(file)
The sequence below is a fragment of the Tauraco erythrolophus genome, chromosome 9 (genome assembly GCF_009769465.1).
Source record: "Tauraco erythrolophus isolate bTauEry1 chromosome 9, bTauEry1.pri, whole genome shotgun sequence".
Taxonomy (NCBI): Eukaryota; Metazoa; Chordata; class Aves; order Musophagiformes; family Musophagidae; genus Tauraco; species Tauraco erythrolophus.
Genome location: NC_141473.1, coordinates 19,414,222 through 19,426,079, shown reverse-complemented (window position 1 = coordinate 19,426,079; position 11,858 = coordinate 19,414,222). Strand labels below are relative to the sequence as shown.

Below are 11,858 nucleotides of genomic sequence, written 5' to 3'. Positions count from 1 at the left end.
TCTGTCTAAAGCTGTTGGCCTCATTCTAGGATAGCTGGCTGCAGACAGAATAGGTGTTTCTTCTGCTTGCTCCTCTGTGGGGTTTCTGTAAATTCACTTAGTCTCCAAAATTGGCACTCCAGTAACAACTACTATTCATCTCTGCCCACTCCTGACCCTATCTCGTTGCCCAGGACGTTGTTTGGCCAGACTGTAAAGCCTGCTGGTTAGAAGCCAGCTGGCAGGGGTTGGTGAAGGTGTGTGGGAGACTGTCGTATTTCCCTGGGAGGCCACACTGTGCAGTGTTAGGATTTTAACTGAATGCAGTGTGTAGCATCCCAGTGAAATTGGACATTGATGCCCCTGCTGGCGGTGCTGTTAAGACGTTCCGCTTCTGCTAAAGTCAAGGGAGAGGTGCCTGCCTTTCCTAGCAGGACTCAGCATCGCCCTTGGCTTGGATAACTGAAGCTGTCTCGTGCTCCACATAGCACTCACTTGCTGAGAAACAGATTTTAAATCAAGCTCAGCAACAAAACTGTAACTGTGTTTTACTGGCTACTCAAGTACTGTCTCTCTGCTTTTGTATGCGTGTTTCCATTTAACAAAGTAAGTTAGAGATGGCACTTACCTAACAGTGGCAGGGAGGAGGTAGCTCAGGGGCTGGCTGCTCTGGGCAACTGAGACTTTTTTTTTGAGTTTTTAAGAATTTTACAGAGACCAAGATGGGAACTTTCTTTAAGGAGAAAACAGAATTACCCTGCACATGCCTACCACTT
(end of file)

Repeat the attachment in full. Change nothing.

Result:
The sequence below is a fragment of the Tauraco erythrolophus genome, chromosome 9 (genome assembly GCF_009769465.1).
Source record: "Tauraco erythrolophus isolate bTauEry1 chromosome 9, bTauEry1.pri, whole genome shotgun sequence".
Taxonomy (NCBI): Eukaryota; Metazoa; Chordata; class Aves; order Musophagiformes; family Musophagidae; genus Tauraco; species Tauraco erythrolophus.
Genome location: NC_141473.1, coordinates 19,414,222 through 19,426,079, shown reverse-complemented (window position 1 = coordinate 19,426,079; position 11,858 = coordinate 19,414,222). Strand labels below are relative to the sequence as shown.

Below are 11,858 nucleotides of genomic sequence, written 5' to 3'. Positions count from 1 at the left end.
TCTGTCTAAAGCTGTTGGCCTCATTCTAGGATAGCTGGCTGCAGACAGAATAGGTGTTTCTTCTGCTTGCTCCTCTGTGGGGTTTCTGTAAATTCACTTAGTCTCCAAAATTGGCACTCCAGTAACAACTACTATTCATCTCTGCCCACTCCTGACCCTATCTCGTTGCCCAGGACGTTGTTTGGCCAGACTGTAAAGCCTGCTGGTTAGAAGCCAGCTGGCAGGGGTTGGTGAAGGTGTGTGGGAGACTGTCGTATTTCCCTGGGAGGCCACACTGTGCAGTGTTAGGATTTTAACTGAATGCAGTGTGTAGCATCCCAGTGAAATTGGACATTGATGCCCCTGCTGGCGGTGCTGTTAAGACGTTCCGCTTCTGCTAAAGTCAAGGGAGAGGTGCCTGCCTTTCCTAGCAGGACTCAGCATCGCCCTTGGCTTGGATAACTGAAGCTGTCTCGTGCTCCACATAGCACTCACTTGCTGAGAAACAGATTTTAAATCAAGCTCAGCAACAAAACTGTAACTGTGTTTTACTGGCTACTCAAGTACTGTCTCTCTGCTTTTGTATGCGTGTTTCCATTTAACAAAGTAAGTTAGAGATGGCACTTACCTAACAGTGGCAGGGAGGAGGTAGCTCAGGGGCTGGCTGCTCTGGGCAACTGAGACTTTTTTTTTGAGTTTTTAAGAATTTTACAGAGACCAAGATGGGAACTTTCTTTAAGGAGAAAACAGAATTACCCTGCACATGCCTACCACTT